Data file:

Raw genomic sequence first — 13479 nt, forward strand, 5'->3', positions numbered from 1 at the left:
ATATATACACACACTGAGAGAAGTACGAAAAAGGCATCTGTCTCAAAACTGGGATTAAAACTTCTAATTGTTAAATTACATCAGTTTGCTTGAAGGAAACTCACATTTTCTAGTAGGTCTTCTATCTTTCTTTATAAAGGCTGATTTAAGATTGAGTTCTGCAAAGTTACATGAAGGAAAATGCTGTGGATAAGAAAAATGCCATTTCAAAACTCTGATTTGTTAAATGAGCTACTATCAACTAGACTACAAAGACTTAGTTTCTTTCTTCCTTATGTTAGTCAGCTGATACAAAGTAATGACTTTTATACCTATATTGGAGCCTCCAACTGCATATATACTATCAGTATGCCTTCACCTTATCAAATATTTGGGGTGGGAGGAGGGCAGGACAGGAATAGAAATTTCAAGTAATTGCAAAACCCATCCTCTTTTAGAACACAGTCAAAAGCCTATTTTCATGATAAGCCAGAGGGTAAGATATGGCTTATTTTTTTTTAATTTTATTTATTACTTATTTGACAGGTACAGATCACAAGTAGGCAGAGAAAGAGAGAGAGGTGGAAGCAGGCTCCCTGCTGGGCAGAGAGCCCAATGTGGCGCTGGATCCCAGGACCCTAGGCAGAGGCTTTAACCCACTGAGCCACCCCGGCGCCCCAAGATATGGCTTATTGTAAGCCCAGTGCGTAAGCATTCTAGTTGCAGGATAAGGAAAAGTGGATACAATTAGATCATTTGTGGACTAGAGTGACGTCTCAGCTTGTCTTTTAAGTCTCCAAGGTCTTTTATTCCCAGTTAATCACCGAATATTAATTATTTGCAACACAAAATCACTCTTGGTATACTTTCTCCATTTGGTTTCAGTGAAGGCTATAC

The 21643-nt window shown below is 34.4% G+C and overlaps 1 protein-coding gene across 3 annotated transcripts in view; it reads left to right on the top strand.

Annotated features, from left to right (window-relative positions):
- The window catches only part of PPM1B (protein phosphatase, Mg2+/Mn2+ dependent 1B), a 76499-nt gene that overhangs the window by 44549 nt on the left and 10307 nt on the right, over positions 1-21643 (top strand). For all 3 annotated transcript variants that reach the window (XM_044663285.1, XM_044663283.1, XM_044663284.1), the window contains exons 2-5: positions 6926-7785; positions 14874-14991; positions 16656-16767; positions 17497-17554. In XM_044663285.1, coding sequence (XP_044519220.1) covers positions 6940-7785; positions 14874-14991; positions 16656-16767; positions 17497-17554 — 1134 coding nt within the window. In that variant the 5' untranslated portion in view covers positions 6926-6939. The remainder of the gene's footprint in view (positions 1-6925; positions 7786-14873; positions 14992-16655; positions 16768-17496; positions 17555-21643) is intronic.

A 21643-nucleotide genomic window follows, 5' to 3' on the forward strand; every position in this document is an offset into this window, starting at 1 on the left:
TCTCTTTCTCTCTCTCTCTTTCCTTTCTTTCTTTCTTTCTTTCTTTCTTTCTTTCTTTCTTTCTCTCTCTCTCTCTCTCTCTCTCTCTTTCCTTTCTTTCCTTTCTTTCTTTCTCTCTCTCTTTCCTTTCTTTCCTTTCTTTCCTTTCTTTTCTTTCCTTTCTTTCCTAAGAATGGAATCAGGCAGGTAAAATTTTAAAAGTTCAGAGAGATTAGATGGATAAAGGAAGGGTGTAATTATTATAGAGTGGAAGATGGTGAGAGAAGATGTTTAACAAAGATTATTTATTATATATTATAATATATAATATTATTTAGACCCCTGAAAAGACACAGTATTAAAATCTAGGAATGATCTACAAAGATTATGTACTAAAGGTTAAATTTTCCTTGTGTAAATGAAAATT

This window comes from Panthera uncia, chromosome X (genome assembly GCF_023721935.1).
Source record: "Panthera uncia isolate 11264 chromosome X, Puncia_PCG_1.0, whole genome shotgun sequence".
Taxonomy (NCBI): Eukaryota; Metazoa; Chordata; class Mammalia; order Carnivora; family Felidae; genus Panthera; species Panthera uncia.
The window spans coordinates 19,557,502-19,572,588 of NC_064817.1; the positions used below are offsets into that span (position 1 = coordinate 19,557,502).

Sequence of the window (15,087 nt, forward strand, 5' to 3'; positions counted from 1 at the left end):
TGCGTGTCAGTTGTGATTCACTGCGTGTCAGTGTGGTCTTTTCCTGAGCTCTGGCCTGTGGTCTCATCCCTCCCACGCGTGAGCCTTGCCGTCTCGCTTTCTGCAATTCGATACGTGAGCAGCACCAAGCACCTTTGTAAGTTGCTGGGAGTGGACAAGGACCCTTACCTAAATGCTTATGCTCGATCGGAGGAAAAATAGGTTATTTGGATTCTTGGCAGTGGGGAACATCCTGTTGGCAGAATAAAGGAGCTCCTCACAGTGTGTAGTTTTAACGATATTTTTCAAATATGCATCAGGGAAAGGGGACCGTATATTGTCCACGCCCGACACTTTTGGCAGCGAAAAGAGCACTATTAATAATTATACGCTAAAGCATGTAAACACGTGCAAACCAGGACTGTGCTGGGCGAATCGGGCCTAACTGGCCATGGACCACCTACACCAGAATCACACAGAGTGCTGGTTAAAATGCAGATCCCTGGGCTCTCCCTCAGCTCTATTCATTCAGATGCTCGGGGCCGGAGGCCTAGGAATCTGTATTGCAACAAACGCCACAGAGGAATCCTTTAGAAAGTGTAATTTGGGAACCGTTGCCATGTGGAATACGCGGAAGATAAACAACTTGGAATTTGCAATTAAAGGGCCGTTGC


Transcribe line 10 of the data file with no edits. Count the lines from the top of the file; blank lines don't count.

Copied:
Taxonomy (NCBI): Eukaryota; Metazoa; Chordata; class Mammalia; order Carnivora; family Felidae; genus Panthera; species Panthera uncia.